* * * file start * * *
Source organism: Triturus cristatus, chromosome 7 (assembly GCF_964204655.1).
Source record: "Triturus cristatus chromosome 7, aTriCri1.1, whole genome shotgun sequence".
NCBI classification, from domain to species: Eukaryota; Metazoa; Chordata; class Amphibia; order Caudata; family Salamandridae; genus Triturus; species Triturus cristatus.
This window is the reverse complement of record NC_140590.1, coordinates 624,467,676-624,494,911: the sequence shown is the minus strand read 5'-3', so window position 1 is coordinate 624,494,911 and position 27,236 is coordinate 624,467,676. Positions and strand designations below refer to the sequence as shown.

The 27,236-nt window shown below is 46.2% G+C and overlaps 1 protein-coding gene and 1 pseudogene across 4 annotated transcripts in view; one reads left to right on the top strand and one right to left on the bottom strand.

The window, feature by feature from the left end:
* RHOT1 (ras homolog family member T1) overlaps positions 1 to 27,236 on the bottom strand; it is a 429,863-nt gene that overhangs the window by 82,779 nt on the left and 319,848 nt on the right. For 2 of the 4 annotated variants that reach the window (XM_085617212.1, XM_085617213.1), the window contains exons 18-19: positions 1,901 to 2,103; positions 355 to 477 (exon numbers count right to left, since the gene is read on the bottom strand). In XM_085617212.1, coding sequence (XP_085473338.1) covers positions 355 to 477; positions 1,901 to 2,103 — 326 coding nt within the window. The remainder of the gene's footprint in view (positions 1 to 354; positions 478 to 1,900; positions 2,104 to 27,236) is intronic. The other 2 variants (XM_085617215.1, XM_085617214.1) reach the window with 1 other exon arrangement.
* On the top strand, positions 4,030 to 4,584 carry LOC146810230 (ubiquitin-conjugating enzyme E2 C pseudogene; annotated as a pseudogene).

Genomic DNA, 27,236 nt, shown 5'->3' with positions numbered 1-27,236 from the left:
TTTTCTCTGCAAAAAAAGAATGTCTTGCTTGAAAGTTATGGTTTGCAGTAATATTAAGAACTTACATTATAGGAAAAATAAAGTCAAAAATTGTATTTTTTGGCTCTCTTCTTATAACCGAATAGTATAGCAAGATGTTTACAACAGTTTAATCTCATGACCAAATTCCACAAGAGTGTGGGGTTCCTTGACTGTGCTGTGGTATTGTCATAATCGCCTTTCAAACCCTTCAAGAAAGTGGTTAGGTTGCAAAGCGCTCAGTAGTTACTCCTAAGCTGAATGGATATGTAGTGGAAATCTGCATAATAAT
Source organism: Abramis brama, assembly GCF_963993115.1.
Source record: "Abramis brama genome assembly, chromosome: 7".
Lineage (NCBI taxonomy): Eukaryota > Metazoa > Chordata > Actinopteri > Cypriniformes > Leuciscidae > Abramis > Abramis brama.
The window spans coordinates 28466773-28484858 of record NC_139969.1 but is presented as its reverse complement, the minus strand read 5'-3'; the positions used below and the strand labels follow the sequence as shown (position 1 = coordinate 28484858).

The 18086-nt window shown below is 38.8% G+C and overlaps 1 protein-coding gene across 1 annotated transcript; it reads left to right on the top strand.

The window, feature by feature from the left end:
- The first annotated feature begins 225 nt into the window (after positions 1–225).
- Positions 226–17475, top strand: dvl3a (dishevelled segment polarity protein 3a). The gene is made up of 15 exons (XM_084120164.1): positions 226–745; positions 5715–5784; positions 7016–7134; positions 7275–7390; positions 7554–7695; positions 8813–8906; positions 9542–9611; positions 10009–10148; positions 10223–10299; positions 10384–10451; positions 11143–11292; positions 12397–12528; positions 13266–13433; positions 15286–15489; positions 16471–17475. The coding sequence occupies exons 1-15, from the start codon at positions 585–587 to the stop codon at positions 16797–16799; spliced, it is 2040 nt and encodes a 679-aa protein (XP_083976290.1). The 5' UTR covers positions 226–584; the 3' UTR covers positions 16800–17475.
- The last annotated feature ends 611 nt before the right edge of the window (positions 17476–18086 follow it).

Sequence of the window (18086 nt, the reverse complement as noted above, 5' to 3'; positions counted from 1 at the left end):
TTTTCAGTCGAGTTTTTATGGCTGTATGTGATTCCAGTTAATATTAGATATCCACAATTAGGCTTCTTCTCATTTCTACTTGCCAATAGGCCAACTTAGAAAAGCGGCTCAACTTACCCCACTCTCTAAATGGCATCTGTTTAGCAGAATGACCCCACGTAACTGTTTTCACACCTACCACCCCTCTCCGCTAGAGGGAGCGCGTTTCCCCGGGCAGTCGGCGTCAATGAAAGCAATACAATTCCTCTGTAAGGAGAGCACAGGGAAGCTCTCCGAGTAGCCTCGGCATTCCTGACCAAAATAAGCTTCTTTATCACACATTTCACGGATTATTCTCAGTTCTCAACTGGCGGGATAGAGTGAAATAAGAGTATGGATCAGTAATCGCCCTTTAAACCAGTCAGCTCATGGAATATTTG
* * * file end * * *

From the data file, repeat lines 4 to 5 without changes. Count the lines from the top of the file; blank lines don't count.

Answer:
This window is the reverse complement of record NC_140590.1, coordinates 624,467,676-624,494,911: the sequence shown is the minus strand read 5'-3', so window position 1 is coordinate 624,494,911 and position 27,236 is coordinate 624,467,676. Positions and strand designations below refer to the sequence as shown.

The 27,236-nt window shown below is 46.2% G+C and overlaps 1 protein-coding gene and 1 pseudogene across 4 annotated transcripts in view; one reads left to right on the top strand and one right to left on the bottom strand.